For their first 10 to 15 days, the young pigs have underfloor heating and are provided with paper and other materials to occupy them.
Two feeds are made on farm for the young pigs. For the first 12 to 14 days, they get a feed containing 61 per cent wheat and a special protein concentrate, and this is followed by one that also includes barley and soybean meal.
Key to Success: Employees and Their Motivation
Tom identified dedicated and motivated employees as top of his list to achieve top results.
In addition to his own time, Tom employs two managers from Ukraine, one for the farrowing house and one for the breeding house, plus two trainees from the same country and a Danish trainee for the arable and feed side.
Recruited through a Danish agency, the managers were already qualified as veterinary assistants but Tom has trained them ‘on the job’. He is clearly very pleased with their working practices and performance.
Motivating employees is an area Tom finds very important. They all meet for half an hour every morning to discuss regular work matters and weekly to follow up on current targets and set new ones. All the team are encouraged to feel responsible for and own good results.
Tom stressed the importance of setting realistic targets, for the full year and shorter periods. With 35 piglets per sow and year achieved in 2013, this year’s target was set at 35.5, for example. That target had already been reached mid-way through the year!
Rare cases of conflict need to be managed immediately, he said, and it’s important for him to show he is pleased when targets are reached as well as to demonstrate disapproval when things go wrong, as they occasionally do, even on the best farms.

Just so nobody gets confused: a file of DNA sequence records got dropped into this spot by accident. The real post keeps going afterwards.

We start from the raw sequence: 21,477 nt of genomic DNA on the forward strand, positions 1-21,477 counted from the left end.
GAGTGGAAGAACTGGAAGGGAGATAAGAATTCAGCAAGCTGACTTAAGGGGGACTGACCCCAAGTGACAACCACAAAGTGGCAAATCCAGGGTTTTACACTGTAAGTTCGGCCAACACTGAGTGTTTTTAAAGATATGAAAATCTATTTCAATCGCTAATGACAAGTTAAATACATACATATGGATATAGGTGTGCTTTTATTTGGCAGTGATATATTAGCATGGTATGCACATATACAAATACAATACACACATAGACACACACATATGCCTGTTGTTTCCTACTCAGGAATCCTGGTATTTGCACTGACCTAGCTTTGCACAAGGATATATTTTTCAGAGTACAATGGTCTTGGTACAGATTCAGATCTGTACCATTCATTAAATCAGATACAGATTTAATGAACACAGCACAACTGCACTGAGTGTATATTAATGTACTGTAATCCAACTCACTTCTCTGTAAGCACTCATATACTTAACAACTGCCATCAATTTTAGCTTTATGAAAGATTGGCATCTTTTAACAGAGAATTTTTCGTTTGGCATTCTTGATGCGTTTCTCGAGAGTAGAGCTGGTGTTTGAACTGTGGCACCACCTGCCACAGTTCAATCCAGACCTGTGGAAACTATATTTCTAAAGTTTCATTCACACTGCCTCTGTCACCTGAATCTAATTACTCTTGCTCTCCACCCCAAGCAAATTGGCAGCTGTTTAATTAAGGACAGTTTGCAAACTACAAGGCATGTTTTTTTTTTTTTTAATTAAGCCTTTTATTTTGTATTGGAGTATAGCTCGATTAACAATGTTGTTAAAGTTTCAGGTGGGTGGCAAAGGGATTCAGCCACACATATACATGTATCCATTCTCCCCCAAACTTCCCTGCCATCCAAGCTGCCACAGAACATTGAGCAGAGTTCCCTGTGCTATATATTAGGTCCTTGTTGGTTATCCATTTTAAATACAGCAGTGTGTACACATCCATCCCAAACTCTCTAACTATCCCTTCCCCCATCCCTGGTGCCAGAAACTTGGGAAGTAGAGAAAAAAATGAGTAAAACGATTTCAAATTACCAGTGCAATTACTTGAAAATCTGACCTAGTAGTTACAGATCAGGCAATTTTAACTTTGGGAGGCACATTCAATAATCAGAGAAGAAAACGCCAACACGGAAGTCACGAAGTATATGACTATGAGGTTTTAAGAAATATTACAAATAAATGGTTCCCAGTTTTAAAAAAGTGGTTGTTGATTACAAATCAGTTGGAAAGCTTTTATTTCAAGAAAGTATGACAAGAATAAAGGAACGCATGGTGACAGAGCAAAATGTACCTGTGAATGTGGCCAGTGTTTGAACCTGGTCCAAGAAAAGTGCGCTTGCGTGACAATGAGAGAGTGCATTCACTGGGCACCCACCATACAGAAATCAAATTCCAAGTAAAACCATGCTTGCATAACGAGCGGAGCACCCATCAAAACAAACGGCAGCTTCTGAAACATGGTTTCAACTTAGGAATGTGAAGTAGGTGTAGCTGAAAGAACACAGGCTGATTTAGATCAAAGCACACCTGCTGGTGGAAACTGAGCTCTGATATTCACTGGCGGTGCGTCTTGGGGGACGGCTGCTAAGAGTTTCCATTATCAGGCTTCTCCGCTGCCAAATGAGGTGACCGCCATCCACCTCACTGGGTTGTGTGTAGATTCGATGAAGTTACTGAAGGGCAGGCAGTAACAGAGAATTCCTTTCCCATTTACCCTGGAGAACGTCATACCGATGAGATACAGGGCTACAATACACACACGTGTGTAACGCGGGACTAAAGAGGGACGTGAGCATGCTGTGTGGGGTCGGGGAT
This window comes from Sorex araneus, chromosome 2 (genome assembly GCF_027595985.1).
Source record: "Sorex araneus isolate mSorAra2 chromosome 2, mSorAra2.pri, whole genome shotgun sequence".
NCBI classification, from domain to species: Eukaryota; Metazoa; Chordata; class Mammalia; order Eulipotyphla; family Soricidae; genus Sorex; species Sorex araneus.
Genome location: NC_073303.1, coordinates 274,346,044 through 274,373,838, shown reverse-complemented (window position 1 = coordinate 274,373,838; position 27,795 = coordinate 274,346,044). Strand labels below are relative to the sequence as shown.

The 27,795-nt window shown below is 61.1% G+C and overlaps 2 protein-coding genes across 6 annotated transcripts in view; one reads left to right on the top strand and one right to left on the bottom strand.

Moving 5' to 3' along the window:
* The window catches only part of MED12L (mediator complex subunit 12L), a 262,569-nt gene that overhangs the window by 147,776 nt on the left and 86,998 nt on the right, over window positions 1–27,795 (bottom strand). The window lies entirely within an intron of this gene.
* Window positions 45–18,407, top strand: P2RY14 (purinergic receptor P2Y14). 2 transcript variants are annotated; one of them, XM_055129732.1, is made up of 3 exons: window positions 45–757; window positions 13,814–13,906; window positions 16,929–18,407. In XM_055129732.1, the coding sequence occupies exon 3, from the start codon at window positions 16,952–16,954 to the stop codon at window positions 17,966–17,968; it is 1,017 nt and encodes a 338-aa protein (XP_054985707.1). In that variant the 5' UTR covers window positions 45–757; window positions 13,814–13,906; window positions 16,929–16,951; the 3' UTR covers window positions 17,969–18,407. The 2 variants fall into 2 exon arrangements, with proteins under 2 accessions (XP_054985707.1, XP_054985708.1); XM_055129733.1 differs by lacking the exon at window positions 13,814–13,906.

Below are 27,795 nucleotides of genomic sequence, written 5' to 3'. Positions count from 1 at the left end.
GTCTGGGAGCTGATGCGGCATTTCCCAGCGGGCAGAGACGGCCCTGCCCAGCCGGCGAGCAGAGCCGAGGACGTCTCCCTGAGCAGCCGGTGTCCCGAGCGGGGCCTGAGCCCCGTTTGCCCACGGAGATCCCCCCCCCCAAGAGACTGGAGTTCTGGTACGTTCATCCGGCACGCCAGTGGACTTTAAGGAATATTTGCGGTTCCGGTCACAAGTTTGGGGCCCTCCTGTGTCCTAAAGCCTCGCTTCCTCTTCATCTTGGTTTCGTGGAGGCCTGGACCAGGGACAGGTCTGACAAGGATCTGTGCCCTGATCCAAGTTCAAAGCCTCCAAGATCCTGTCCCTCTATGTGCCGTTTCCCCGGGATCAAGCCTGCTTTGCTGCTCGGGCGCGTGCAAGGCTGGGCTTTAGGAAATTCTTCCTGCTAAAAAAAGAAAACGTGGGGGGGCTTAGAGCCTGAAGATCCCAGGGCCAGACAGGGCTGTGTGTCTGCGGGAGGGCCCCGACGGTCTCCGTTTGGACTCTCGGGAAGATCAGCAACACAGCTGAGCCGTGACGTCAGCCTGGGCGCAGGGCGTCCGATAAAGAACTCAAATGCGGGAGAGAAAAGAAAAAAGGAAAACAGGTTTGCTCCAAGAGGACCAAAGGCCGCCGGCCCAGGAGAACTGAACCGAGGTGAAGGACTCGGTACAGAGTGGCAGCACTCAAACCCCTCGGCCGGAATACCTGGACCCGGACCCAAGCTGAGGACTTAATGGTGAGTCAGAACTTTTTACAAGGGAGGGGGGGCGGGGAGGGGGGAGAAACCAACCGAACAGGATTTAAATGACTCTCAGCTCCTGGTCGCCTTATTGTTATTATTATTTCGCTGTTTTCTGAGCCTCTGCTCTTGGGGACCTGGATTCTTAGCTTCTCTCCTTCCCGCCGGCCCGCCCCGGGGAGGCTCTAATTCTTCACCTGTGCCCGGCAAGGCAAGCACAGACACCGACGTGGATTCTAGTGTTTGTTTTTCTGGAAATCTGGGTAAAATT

The team is selective over, for example, new product testing because there needs to be proper follow-through for all projects started, and regular appraisal interviews help to avoid later larger issues.
Competition with other farms can be a good motivation, according to Tom. Certificates at the farm attest to a 2nd place in 2011, rising to 1st in 2012. Only coming 3rd last year was somewhat compensated by exceeding the farm’s own targets!
Tom is always looking to raise the farm’s scores for low production costs, particularly for feed and medicine use.
On medication, Tom explained that no routine medications are used. Individuals are treated, of course and painkillers are always given to sick animals.
If the pigs scour a little when the feed is switched, a few handfuls of potato flour seems to cure them.
Medication costs work out at most the equivalent of €100 over 35 days or just five Euro-cents per piglet sold.
Routines Followed – and Reviewed
Routines are important to achieve good results, Tom said. But these are not followed unthinkingly; he and his employees are always looking for ways to do things better.
Tom stressed the importance of high hygiene on the farm.
Passages are kept clear and clean all the time and are cleaned with soap and disinfectant after each shift. When moving around the unit, the staff always go from the smaller piglets to the large ones.
All items of equipment are properly cleaned and disinfected after every use.
Once the weaner accommodation is empty, it is well soaked for two days. It is then washed with detergent and disinfected and allowed to dry for three full days. The rooms are heated to 25°C the day before the newly weaned pigs are brought in. The water system is cleaned and sanitised between each batch.
Attention to Detail
Due diligence is followed with everything we're doing, said Tom.
For example, there is cover in the farrowing house for much of the day. Day time working hours are 07:00 to 16:00 and someone is on duty from 20:00 to 01:00, every single night. With 700 sows, 24-hour supervision is not practised on the farm.
Throughout the farm, records are kept on paper – where necessary in plastic bags for protection - rather than electronically. The systems are simple but easy for everyone to follow. The information from these cards is entered into the Agrosoft database, and that from the basis for discussion in the weekly management meetings, when attention is focused mainly on the 16-week figures, which more accurately show the performance trends.
Attention to detail over the feed goes as far as checking the particle size using sieves. Piglet feed is milled to between 1.5 and 2.5mm.